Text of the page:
All of the smaller singing roles were filled by Adler Fellows, some familiar to the War Memorial stage, such as tenor Andrew Bidlack, soprano Ji Young Yang, and mezzo-soprano Katharine Tier. The other two, mezzo-soprano Daniela Mack and tenor Alek Shrader, had their main stage debuts. They all did well, sounding and looking the parts. Tier was particularly fine as Brigitta, the maid, her diction was clear and her voice is quite promising.

Former Adler Lucas Meachem was convincing as both Frank and Fritz, his acting strong and his volume good. He sang "Mein Sehnen, mein Wähnen" splendidly and without strain. Tenor Torsten Kerl was palatable enough as Paul, there were times when his voice did not quite cut through the orchestra, though he was always audible. On the other hand, Emily Magee's voice soared over the orchestra, she gave a vocally exquisite performance as Marie/Marietta. For the most part her acting was persuasive, though she does not quite have a dancer's self-possession as far as movement is concerned. However, overall the music was gorgeous and everything seemed to come together beautifully.

As I was unable to see much of the production in the balcony, I have little to say about it. From what I could see, it appeared sleek and tasteful. Clearly the set was meant for a different space, and it was annoying when singers' heads could not be seen. The shrine to Mariette was not in evidence as there was almost no furniture, only scattered and badly cropped reproductions of a portrait by John Singer Sargent. The painting of Miss Elsie Palmer looks rather grotesque when blown up to the dimensions necessary for the stage, but was used effectively in the various nightmare sequences. I very much enjoyed the little houses that were moved around upstage, apparently if such stagecraft is used in a dream, it is not considered Eurotrash.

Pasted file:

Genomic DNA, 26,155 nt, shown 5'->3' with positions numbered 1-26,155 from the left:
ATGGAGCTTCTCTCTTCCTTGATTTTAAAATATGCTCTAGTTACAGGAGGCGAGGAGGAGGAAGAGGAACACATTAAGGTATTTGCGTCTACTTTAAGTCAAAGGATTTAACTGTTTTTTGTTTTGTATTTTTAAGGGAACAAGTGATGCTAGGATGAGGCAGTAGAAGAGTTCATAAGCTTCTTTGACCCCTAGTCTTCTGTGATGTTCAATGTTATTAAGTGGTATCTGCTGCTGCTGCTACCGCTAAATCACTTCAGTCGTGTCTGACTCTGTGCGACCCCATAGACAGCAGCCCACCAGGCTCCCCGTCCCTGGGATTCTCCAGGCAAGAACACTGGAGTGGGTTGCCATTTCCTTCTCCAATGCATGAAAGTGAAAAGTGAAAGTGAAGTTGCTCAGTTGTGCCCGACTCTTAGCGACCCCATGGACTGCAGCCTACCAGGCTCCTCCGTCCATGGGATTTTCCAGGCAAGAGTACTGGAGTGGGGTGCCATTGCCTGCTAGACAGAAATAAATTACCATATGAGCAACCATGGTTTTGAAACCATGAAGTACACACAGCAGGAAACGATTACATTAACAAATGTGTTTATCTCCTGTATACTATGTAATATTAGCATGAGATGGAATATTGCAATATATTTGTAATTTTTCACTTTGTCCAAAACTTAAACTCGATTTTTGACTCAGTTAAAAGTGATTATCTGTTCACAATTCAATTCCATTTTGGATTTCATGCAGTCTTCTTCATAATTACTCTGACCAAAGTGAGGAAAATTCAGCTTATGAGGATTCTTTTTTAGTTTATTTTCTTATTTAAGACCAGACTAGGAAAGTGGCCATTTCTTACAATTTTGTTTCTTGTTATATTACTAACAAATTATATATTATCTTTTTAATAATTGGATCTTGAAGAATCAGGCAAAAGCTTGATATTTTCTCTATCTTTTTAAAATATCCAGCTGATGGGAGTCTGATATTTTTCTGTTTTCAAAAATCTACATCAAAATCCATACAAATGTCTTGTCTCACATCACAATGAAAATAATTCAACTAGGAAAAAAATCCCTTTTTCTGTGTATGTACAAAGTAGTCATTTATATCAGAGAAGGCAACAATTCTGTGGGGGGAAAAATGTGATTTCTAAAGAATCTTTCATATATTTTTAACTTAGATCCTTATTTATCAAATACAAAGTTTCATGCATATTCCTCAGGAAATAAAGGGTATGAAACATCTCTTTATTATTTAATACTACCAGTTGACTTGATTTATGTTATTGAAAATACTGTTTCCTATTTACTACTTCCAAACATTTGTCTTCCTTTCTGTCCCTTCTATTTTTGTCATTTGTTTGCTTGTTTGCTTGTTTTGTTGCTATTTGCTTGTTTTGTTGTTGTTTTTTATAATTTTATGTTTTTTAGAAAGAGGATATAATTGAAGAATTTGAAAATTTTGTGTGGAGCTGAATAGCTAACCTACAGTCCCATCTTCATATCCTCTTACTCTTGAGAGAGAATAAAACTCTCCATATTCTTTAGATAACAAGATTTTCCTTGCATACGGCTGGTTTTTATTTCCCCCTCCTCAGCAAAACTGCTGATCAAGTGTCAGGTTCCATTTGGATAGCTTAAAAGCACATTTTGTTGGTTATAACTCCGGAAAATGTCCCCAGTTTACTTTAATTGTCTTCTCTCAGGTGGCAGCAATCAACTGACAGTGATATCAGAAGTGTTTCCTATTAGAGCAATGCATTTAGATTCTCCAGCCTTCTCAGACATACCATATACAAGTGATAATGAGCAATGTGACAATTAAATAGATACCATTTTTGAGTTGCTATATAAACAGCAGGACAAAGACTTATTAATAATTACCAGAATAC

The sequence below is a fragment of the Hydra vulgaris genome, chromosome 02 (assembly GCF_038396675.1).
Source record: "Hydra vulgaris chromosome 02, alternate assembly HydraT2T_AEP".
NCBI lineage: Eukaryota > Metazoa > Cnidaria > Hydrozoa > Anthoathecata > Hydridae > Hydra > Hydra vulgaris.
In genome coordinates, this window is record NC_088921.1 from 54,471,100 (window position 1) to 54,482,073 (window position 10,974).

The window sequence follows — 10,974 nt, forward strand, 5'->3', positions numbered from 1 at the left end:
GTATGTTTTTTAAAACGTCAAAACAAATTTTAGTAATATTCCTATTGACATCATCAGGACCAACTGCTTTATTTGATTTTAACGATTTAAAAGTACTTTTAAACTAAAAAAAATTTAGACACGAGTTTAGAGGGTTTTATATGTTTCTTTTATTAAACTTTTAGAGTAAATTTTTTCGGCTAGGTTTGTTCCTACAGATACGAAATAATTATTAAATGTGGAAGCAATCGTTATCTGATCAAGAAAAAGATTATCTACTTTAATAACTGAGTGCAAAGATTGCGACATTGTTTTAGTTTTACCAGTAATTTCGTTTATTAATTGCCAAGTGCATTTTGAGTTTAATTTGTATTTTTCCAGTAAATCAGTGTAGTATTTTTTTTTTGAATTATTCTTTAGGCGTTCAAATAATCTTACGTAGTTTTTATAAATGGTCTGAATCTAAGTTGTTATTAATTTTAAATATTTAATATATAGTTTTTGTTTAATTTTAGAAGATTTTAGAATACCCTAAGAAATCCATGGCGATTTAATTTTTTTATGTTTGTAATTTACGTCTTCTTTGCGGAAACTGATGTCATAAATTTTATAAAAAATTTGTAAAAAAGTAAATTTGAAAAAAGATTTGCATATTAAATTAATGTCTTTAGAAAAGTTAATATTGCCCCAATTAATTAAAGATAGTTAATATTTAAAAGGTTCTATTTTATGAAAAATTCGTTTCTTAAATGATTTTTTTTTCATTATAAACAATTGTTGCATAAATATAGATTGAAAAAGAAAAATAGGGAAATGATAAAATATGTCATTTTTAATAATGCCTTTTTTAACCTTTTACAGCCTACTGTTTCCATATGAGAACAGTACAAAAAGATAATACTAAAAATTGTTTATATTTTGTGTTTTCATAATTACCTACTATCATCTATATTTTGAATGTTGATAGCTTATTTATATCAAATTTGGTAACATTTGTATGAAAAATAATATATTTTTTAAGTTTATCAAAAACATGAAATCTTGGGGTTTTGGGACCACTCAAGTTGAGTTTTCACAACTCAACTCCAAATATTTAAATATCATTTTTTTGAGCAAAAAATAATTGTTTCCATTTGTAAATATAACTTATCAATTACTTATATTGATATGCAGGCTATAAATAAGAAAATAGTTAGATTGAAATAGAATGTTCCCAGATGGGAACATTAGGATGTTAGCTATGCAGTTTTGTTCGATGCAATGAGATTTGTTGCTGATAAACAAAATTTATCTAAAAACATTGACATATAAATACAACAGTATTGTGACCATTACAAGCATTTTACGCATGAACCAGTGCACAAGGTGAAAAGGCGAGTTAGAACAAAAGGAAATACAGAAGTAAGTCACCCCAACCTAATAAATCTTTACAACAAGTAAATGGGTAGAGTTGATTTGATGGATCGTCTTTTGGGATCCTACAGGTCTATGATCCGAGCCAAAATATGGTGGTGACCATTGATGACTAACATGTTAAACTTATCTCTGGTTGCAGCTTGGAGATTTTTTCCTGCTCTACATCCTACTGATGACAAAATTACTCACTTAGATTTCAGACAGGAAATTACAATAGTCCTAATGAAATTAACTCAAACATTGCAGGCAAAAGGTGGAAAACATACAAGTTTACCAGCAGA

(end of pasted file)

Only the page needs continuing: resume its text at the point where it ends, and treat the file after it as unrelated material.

* Tattling * 
There were many empty seats in the balcony, giving me nothing to tattle about as far as audience behavior. However, I did notice, much to my chagrin, that my name appears in the program.

There was a fair amount of banging and crashing as the set was changed, though the aforementioned houses were silent. Emily Magee lost her wig in Act I as she took off her hat, but remained calm, simply smoothing it back onto her head with aplomb.

Die Tote Stadt Panel Discussion

Die-tote-stadt Yesterday evening Kip Cranna moderated a panel discussion on Erich Wolfgang Korngold's Die Tote Stadt, which has a San Francisco premiere tonight. The panelists included baritone Lucas Meachem (Fritz, Frank), the revival director Meisje Hummel, and conductor Donald Runnicles. The discussion was one of the more informative, and it is too bad San Francisco Opera neglected to put the talk on their monthly calendar. As such, the audience had an even higher percentage of donors than usual, perhaps because as the talk was listed on the membership cards.

The panelists were asked how they each became involved in this co-production of the Vienna State Opera and the 2004 Salzburg Festival. Meachem is debuting his two roles in the opera this evening, but is engaged to sing in Die Tote Stadt again at Teatro Real in 2010. Ms. Hummel was the assistant to Willy Decker, the original director, and worked on the production at the Salzburg Festspiele, the Wiener Staatsoper, the Nederlandse Opera, and the Gran Teatre del Liceu. Runnicles conducted the work in Salzburg and Vienna, but had not known it previously, with the exceptions of "Mein sehnen, mein wähnen" and "Glück das mir verblieb."